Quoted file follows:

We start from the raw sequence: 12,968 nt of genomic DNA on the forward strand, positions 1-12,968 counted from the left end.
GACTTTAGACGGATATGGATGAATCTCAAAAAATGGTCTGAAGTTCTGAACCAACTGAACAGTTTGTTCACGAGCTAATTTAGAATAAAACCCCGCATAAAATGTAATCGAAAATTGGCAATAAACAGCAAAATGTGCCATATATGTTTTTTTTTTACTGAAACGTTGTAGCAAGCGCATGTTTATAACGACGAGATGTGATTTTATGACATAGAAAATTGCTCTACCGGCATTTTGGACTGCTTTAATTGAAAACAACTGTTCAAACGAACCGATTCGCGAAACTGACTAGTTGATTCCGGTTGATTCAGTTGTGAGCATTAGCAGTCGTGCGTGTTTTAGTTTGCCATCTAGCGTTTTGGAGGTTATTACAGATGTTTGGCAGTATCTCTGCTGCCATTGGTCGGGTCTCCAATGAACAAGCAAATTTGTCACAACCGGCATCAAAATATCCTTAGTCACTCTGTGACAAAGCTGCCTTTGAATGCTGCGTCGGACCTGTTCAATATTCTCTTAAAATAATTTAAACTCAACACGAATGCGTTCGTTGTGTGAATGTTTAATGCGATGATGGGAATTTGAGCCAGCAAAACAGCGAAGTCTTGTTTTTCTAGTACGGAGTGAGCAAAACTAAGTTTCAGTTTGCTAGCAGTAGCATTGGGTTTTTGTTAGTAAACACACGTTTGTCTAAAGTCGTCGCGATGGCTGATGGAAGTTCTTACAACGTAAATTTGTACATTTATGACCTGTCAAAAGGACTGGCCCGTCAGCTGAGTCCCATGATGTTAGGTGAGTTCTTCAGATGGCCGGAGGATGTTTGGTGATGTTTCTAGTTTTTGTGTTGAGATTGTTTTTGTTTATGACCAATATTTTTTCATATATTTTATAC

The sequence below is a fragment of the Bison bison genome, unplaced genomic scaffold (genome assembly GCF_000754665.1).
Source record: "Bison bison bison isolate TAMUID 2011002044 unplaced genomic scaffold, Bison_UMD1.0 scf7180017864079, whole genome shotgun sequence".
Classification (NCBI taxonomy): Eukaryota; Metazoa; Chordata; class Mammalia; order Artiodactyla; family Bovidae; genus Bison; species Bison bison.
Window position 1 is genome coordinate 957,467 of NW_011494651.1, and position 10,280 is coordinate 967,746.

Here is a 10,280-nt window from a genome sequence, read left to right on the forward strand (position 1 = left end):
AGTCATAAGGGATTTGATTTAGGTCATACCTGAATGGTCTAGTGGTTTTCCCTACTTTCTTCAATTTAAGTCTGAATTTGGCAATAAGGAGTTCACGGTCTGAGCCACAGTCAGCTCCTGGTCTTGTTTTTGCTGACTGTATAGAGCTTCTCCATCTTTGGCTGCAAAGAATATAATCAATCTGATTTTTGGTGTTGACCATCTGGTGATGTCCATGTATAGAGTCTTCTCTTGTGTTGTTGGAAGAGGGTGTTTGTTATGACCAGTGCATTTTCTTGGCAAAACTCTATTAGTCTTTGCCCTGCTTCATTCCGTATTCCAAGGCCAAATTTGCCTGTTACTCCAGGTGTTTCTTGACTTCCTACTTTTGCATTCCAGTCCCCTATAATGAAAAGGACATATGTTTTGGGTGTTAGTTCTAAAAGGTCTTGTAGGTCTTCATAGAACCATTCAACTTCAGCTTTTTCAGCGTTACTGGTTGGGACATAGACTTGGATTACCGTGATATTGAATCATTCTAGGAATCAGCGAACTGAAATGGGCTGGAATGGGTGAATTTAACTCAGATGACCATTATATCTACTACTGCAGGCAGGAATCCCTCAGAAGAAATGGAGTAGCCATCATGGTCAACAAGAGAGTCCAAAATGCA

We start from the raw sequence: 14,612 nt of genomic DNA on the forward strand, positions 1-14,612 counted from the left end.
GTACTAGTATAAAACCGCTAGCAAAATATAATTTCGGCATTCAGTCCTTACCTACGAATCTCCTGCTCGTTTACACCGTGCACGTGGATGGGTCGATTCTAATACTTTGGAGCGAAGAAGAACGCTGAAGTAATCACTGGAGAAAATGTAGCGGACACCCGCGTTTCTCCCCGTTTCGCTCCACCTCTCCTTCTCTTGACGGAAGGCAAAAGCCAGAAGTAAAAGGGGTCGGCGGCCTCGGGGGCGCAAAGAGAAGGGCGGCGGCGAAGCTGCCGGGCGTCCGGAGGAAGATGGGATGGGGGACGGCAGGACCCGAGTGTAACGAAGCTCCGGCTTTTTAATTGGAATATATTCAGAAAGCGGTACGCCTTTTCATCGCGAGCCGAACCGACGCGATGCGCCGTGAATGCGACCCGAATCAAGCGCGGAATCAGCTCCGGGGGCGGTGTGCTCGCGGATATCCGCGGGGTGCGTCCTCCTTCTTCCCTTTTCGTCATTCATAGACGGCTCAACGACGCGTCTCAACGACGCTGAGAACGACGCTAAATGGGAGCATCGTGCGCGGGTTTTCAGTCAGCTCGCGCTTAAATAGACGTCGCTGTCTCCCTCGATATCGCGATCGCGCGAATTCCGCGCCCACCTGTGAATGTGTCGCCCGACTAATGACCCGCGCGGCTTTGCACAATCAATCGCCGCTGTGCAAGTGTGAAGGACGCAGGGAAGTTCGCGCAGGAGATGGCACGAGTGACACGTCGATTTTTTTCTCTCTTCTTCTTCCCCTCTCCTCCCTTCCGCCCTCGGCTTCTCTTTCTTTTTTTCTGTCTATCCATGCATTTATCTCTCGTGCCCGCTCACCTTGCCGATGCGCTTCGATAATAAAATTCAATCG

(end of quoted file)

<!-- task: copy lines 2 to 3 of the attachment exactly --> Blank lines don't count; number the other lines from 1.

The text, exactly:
GACTTTAGACGGATATGGATGAATCTCAAAAAATGGTCTGAAGTTCTGAACCAACTGAACAGTTTGTTCACGAGCTAATTTAGAATAAAACCCCGCATAAAATGTAATCGAAAATTGGCAATAAACAGCAAAATGTGCCATATATGTTTTTTTTTTACTGAAACGTTGTAGCAAGCGCATGTTTATAACGACGAGATGTGATTTTATGACATAGAAAATTGCTCTACCGGCATTTTGGACTGCTTTAATTGAAAACAACTGTTCAAACGAACCGATTCGCGAAACTGACTAGTTGATTCCGGTTGATTCAGTTGTGAGCATTAGCAGTCGTGCGTGTTTTAGTTTGCCATCTAGCGTTTTGGAGGTTATTACAGATGTTTGGCAGTATCTCTGCTGCCATTGGTCGGGTCTCCAATGAACAAGCAAATTTGTCACAACCGGCATCAAAATATCCTTAGTCACTCTGTGACAAAGCTGCCTTTGAATGCTGCGTCGGACCTGTTCAATATTCTCTTAAAATAATTTAAACTCAACACGAATGCGTTCGTTGTGTGAATGTTTAATGCGATGATGGGAATTTGAGCCAGCAAAACAGCGAAGTCTTGTTTTTCTAGTACGGAGTGAGCAAAACTAAGTTTCAGTTTGCTAGCAGTAGCATTGGGTTTTTGTTAGTAAACACACGTTTGTCTAAAGTCGTCGCGATGGCTGATGGAAGTTCTTACAACGTAAATTTGTACATTTATGACCTGTCAAAAGGACTGGCCCGTCAGCTGAGTCCCATGATGTTAGGTGAGTTCTTCAGATGGCCGGAGGATGTTTGGTGATGTTTCTAGTTTTTGTGTTGAGATTGTTTTTGTTTATGACCAATATTTTTTCATATATTTTATAC

The sequence below is a fragment of the Bison bison genome, unplaced genomic scaffold (genome assembly GCF_000754665.1).